Mma Ramotswe felt that she had no alternative. “If there is no bush tea, then I cannot very well sit here and not drink any tea. It would be better to drink a cup of ordinary tea rather than have no tea to drink.” [p. 171]
I agree entirely – and I am about to get myself a cup of Madagascar Vanilla Rooibos right now. But before I do, here’s a recipe for a little something to go with your tea – whatever kind you prefer. It is Scottish, in honor of Alexander McCall Smith, who is Zimbabwean by birth but of Scottish descent (I am too, a little – one ancestor was from Dumfries and one further back came from the Isle of Skye). It is from Recipes From Scotland (1960), by F. Marian McNeill:
8 oz. flour
4 oz. butter
4 oz. treacle
2 oz. sugar
4 oz. raisins
2 oz. almonds
1 level teaspoonful Bicarbonate of Soda
1 level teaspoonful Cinnamon
1 level teaspoon Cloves
1 heaped teaspoonful Ginger
Sift the flour, soda and spices into a basin. Clean and stone the raisins, blanch and split the almonds, and add to the flour mixture.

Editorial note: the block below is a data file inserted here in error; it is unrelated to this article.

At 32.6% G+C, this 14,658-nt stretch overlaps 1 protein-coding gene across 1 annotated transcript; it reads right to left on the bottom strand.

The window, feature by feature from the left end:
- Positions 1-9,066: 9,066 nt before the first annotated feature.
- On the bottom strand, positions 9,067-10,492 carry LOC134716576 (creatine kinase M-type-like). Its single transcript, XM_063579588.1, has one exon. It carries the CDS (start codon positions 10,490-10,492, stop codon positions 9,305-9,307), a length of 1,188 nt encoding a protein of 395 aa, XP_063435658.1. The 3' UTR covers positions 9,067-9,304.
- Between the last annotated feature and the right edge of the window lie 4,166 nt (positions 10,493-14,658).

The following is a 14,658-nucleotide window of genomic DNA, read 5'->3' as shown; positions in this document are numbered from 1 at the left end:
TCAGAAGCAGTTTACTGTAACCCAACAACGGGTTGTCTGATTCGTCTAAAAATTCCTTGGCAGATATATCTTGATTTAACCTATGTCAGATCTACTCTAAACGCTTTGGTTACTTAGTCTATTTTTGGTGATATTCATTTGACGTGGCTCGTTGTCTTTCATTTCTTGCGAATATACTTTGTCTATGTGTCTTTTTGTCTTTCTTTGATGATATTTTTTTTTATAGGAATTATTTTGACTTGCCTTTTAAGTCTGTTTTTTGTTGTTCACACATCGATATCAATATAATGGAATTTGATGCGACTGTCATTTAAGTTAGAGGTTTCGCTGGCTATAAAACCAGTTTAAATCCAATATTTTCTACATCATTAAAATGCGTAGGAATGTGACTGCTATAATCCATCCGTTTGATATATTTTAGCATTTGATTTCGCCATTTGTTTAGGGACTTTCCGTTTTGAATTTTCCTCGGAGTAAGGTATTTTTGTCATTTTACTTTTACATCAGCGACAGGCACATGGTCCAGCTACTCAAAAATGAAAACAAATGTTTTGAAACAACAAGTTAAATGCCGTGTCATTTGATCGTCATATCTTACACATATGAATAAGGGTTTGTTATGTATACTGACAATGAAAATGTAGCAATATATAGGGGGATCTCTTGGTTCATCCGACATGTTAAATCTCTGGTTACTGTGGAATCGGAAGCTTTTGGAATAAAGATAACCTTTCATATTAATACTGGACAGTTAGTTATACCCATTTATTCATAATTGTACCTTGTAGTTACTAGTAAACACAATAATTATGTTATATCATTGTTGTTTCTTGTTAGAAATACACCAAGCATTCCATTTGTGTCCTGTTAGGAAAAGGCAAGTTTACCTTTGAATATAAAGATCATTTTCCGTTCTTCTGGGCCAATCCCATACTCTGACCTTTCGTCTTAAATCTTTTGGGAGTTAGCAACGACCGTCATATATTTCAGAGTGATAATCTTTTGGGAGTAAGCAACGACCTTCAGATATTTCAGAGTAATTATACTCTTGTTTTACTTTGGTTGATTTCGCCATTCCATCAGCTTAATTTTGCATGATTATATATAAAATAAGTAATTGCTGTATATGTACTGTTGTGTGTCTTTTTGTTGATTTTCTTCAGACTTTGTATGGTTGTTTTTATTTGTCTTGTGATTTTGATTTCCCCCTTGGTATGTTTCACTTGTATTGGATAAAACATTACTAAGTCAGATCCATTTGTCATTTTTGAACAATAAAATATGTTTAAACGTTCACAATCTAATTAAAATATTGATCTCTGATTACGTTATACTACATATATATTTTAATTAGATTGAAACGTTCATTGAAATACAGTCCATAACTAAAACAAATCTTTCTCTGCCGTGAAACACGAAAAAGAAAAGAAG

Put the butter, sugar and treacle into a small saucepan and bring to the boil. Beat the two eggs, and pour the boiling treacle over them, stirring vigorously. Pour this mixture on to the dry ingredients and beat thoroughly. Put into a battered cake-tin and bake for an hour or longer in a very moderate oven.
Image of a glass of rooibos tea from Wikimedia Commons. And I tag any one of my readers who would like to do this – please do, it is really fun. And I love to hear about what other people are reading.
Note: BBC1 is about to start a series about the No. 1 Ladies’ Detective Agency – I hope this will come out on DVD sometime!